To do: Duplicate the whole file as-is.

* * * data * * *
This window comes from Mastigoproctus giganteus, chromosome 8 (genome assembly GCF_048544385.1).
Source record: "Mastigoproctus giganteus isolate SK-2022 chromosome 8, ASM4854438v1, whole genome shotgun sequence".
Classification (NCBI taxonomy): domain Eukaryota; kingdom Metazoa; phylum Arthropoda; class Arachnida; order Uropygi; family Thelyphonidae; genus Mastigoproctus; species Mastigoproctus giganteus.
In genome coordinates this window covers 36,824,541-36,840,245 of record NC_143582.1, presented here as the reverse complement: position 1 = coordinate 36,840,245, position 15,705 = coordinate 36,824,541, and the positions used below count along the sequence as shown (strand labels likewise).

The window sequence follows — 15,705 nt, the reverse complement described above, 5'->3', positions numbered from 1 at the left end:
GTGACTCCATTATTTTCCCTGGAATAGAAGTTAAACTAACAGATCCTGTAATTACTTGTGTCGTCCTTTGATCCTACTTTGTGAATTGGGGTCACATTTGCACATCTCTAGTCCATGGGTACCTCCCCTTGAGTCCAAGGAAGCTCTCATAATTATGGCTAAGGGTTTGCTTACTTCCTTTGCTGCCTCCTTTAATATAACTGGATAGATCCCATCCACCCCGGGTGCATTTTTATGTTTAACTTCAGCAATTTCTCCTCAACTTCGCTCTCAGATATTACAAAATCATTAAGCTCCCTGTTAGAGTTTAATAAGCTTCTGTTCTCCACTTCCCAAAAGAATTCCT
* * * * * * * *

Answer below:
This window comes from Mastigoproctus giganteus, chromosome 8 (genome assembly GCF_048544385.1).
Source record: "Mastigoproctus giganteus isolate SK-2022 chromosome 8, ASM4854438v1, whole genome shotgun sequence".
Classification (NCBI taxonomy): domain Eukaryota; kingdom Metazoa; phylum Arthropoda; class Arachnida; order Uropygi; family Thelyphonidae; genus Mastigoproctus; species Mastigoproctus giganteus.
In genome coordinates this window covers 36,824,541-36,840,245 of record NC_143582.1, presented here as the reverse complement: position 1 = coordinate 36,840,245, position 15,705 = coordinate 36,824,541, and the positions used below count along the sequence as shown (strand labels likewise).

The window sequence follows — 15,705 nt, the reverse complement described above, 5'->3', positions numbered from 1 at the left end:
GTGACTCCATTATTTTCCCTGGAATAGAAGTTAAACTAACAGATCCTGTAATTACTTGTGTCGTCCTTTGATCCTACTTTGTGAATTGGGGTCACATTTGCACATCTCTAGTCCATGGGTACCTCCCCTTGAGTCCAAGGAAGCTCTCATAATTATGGCTAAGGGTTTGCTTACTTCCTTTGCTGCCTCCTTTAATATAACTGGATAGATCCCATCCACCCCGGGTGCATTTTTATGTTTAACTTCAGCAATTTCTCCTCAACTTCGCTCTCAGATATTACAAAATCATTAAGCTCCCTGTTAGAGTTTAATAAGCTTCTGTTCTCCACTTCCCAAAAGAATTCCT